As regular readers know, AllAboutAlpha has been following the continuing controversy over IEX, the ATS designed by Brad Katsuyama around a “speed bump.” For the uninitiated, that speed bump is a trick for saving institutional investors from the rigors of an otherwise-necessary arms race with the high-frequency traders.
Of late, the controversy over IEX has focused on the question of what the Securities and Exchange Commission should do about its application for exchange status.
Should IEX become an exchange or not?
Critics have suggested that IEX’s system was designed in such a way that, were it to become an exchange, it would have an unfair advantages over the other exchanges because the IEX Router would not itself have to go over the speed bump to access the matching engine.
Pursuant to its application to the SEC for exchange status, in response to these critics, the IEX has proposed one important change in its own modus operandi; it will adjust its order-handling procedures for routable orders. Specifically, IEX says that once a routable order has made its way over the speed bump, it will go directly to the router, not to the matching engine. From there, the router will divide this parent order into optimal parts, and send those child orders to a mix of the 13 available exchanges.
“The Router will interact with the IEX matching system over a 350 microsecond speed-bump in the same way an independent third party broker would be subject to a speed bump,” IEX wrote in its February 29 filing with the SEC.
Meanwhile, though, IEX as an exchange would work much the way IEX as a dark pool works. In a recent analysis by Weeden & Co., this is described thus: working with “a pool of hidden peg orders that it re-prices using the other exchanges’ proprietary data feeds,” which is friendlier to liquidity providers than to liquidity takers.
Thanks for the Concession, But…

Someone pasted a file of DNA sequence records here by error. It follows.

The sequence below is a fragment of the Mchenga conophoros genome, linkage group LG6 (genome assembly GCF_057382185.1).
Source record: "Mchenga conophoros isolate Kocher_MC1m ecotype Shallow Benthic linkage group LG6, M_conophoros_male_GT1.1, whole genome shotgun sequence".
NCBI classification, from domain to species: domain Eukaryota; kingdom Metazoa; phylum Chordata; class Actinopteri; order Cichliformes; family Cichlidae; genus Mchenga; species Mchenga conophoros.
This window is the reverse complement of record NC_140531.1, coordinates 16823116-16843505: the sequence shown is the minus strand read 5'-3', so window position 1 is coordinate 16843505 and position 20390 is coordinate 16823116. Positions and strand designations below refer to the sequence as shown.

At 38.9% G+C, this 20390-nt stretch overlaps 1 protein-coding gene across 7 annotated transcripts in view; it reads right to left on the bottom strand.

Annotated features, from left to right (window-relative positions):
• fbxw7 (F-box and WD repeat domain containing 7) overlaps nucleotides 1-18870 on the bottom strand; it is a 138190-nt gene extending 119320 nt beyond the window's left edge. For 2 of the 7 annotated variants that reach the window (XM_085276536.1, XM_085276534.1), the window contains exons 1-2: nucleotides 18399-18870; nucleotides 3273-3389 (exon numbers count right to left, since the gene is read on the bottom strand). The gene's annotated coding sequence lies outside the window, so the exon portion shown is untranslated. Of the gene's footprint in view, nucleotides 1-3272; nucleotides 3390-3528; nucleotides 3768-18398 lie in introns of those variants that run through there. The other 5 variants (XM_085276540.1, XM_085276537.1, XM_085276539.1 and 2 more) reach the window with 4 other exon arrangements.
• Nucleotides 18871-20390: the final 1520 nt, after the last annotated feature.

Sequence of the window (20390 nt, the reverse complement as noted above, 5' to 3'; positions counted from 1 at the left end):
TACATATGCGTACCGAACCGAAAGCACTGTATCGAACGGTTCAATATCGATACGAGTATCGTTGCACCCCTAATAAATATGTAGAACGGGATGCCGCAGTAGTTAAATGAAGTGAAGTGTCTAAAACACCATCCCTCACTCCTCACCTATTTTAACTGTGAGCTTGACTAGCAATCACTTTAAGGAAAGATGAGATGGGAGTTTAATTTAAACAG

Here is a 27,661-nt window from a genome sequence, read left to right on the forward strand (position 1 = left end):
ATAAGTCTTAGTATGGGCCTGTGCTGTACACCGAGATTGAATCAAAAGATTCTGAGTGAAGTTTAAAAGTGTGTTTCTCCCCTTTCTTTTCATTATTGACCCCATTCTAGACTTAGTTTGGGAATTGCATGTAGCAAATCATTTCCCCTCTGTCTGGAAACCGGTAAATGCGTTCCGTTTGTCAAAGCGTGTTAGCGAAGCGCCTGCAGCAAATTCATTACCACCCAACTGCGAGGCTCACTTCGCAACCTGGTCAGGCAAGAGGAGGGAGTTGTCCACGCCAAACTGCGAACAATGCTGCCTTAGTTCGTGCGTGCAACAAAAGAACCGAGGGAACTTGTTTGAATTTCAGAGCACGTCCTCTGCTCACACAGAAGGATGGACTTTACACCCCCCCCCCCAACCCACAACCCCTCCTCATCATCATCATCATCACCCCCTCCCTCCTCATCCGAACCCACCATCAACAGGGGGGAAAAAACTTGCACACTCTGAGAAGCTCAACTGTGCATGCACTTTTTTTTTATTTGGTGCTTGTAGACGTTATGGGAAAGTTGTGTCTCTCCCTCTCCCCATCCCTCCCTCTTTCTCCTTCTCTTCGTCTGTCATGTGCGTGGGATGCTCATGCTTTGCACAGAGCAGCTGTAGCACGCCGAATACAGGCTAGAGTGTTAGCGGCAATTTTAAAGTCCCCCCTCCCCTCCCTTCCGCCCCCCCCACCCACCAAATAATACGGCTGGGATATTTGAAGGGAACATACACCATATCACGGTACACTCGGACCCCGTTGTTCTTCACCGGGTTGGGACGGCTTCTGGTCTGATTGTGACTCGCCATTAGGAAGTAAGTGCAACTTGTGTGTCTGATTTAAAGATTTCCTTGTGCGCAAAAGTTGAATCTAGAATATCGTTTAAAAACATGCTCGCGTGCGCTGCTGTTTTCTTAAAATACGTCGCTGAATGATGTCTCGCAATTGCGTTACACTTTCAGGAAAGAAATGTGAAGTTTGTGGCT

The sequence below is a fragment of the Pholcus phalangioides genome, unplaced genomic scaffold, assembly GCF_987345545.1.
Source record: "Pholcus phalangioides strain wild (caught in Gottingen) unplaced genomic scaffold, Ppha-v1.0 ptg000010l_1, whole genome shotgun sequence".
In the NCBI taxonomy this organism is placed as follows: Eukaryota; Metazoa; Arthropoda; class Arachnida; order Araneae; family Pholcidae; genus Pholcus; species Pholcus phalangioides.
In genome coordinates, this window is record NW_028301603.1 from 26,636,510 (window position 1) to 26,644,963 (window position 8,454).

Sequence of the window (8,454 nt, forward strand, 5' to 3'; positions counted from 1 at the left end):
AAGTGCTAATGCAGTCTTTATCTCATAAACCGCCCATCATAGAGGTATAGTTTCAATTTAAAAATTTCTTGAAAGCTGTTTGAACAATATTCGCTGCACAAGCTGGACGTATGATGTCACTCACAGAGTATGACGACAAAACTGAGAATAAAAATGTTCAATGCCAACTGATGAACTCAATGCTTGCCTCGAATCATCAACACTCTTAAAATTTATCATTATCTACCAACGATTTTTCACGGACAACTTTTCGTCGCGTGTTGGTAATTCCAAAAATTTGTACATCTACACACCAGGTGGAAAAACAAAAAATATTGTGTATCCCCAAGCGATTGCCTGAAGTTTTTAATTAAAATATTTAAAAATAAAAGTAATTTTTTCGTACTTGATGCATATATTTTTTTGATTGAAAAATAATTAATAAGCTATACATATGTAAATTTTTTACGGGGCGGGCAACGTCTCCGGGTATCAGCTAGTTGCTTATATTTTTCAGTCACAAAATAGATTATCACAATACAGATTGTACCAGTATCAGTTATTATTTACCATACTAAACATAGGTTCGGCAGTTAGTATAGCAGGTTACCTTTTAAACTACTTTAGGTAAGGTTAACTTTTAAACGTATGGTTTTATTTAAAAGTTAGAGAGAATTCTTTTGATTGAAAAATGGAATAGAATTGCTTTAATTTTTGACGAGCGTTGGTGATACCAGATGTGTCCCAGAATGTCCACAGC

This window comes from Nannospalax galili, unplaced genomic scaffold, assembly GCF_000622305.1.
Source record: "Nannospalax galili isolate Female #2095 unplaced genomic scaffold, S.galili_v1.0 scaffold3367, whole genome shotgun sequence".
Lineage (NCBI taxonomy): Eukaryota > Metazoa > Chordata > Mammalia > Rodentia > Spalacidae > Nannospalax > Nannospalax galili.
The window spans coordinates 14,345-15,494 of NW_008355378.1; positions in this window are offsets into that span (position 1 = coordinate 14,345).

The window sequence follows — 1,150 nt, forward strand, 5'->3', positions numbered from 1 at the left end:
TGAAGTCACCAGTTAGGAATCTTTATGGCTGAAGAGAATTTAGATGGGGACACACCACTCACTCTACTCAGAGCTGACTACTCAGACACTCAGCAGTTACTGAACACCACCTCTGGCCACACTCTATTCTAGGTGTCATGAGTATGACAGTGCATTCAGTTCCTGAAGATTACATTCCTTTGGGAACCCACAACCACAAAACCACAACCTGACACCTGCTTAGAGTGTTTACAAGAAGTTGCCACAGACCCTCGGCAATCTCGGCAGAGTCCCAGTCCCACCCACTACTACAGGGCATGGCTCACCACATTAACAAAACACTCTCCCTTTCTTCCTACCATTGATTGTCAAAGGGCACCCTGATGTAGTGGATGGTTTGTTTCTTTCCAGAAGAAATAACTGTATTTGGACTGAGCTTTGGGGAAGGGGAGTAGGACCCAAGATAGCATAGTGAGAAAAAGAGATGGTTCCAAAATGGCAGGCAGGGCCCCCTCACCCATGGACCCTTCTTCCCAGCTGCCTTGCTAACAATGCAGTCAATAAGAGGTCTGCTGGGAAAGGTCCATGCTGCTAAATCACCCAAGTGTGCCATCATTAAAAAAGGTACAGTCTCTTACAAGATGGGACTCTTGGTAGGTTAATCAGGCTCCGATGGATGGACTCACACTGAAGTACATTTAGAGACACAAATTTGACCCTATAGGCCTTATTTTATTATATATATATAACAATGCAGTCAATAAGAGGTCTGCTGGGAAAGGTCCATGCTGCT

Despite the concession, the IEX application continues to generate controversy. Looking at the comments posted subsequent to February 29, one doesn’t find any earlier critics saying, “Oh, okay, never mind then.” More typical is the response of Joan C. Conley, Senior Vice President of Nasdaq, who wrote, “Nasdaq applauds IEX’s reversal [on order-handling procedures], but consequential deficiencies remain.”
Weeden & Co., in the analysis quoted above, proposes yet another compromise. Its analysis begins with the observation that the speed bump “is a clever innovation that protects hidden liquidity providers from trading at stale process.” Yes, in a sense this requires action at the expense of liquidity takers, but the benefit accrues to the system as a whole. The only liquidity takers who are hurt, Weeden says, are traders who attempt to take liquidity “just before or just after the [National Best Bid or Offer] moves in their favor.” Traders seeking liquidity at any other moment will gain value.
“As most retail brokers and wholesalers can attest, this is the beauty of segmentation: when it’s done well, value accrues to both sides of the trade.”
But Weeden sees a problem. Specifically, it is concerned that granting IEX’s quotes the trade-through protection that generally comes with exchange status could prevent the National Market System from becoming more efficient over time. Other exchanges could simply imitate the deliberate latency feature, latency will proliferate, and the historical trend toward greater efficiency in price discovery will come to a screeching halt.